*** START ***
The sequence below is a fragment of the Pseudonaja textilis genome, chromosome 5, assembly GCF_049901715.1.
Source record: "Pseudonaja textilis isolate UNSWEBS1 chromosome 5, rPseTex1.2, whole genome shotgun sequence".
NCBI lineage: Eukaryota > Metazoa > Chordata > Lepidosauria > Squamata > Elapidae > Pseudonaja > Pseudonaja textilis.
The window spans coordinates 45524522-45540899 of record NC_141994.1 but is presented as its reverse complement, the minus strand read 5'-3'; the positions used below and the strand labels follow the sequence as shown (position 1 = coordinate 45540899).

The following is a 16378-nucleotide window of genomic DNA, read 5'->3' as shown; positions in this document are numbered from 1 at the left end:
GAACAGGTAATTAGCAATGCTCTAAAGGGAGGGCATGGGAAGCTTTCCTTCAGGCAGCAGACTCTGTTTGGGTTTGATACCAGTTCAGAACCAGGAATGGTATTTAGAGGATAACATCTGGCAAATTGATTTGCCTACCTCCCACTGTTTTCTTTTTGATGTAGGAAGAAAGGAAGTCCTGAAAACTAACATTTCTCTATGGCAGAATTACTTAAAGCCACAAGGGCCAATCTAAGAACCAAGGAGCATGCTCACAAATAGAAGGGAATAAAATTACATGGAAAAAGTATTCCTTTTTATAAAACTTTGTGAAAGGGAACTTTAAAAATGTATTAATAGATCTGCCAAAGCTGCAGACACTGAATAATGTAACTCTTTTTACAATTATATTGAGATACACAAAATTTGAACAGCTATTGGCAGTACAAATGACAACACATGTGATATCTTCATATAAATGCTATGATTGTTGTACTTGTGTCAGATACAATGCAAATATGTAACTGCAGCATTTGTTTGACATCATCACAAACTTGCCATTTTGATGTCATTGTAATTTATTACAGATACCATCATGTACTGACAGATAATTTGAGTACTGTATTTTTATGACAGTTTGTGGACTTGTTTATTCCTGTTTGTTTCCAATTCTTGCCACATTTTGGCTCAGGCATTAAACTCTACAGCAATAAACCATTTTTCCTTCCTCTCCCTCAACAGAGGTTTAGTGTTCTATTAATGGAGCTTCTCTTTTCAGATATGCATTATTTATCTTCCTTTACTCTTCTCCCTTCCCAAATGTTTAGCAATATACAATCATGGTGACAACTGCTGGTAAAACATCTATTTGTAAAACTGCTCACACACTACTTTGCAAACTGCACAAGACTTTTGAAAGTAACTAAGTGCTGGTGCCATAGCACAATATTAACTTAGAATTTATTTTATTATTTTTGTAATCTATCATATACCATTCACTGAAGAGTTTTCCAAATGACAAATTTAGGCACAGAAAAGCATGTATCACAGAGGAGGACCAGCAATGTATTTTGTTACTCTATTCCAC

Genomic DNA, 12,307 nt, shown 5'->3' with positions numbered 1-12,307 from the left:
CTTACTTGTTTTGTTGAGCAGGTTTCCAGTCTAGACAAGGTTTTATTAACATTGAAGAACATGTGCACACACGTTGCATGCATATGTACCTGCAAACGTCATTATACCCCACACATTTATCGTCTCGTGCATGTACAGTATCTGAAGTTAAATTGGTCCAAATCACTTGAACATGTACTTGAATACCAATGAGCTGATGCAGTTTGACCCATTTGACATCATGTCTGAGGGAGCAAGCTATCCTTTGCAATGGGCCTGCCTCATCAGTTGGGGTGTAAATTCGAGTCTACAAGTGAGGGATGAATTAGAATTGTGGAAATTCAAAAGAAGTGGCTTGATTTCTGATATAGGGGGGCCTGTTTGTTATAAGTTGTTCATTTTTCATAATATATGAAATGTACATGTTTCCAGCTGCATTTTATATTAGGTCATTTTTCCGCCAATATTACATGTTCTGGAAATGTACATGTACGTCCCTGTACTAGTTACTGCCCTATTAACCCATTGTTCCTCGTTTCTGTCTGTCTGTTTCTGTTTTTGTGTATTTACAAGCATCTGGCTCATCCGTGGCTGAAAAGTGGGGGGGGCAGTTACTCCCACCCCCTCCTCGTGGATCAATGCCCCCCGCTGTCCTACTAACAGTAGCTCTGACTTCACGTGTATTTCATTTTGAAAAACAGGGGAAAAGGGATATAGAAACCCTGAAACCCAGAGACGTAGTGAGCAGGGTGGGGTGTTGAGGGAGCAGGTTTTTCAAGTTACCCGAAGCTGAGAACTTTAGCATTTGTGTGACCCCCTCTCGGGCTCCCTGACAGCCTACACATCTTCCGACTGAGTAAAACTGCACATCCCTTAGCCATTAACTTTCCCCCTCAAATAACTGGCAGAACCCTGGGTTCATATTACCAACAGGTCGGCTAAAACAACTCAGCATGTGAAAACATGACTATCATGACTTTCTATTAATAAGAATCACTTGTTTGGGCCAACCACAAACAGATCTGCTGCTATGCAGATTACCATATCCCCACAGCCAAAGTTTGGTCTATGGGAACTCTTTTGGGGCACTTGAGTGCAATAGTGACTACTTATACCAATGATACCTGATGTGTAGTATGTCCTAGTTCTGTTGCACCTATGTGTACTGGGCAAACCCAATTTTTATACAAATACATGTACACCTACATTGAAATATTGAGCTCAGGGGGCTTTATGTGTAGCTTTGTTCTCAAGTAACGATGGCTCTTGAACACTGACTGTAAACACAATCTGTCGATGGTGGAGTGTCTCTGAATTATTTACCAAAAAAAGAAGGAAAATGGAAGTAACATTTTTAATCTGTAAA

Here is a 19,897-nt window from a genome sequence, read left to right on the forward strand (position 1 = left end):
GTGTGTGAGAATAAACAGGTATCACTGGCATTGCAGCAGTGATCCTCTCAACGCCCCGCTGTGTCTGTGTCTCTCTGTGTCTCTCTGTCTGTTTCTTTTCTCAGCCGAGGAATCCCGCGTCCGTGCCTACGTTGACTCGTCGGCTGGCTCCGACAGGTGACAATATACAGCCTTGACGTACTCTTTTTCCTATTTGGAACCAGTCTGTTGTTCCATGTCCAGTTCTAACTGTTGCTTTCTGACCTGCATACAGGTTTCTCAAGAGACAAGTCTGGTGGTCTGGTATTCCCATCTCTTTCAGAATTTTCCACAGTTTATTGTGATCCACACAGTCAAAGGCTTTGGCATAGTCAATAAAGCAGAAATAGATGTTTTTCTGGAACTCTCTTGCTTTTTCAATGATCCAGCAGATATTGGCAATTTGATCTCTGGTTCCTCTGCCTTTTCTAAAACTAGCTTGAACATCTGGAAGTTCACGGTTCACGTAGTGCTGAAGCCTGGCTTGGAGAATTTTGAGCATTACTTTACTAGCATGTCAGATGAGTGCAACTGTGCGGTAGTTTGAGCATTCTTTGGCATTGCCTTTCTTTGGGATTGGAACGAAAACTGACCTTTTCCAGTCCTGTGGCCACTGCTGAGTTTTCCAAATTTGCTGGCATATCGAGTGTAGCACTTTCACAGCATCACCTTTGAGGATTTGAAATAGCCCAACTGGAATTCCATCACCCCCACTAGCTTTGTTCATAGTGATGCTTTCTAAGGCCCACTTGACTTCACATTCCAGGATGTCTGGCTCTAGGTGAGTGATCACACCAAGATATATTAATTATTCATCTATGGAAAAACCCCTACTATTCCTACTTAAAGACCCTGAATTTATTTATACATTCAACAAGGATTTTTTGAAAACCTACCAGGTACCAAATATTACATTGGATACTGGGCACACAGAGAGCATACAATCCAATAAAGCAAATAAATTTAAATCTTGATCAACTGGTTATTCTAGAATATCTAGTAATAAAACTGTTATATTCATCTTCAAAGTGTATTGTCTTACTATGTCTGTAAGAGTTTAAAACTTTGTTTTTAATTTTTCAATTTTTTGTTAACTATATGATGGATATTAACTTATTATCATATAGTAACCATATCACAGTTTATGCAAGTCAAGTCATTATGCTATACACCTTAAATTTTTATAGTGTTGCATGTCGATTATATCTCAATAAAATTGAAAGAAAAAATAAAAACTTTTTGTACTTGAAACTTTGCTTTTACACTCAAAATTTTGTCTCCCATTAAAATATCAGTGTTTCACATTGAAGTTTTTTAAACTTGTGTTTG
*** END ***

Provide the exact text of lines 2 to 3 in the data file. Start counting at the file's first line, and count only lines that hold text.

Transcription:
Source record: "Pseudonaja textilis isolate UNSWEBS1 chromosome 5, rPseTex1.2, whole genome shotgun sequence".
NCBI lineage: Eukaryota > Metazoa > Chordata > Lepidosauria > Squamata > Elapidae > Pseudonaja > Pseudonaja textilis.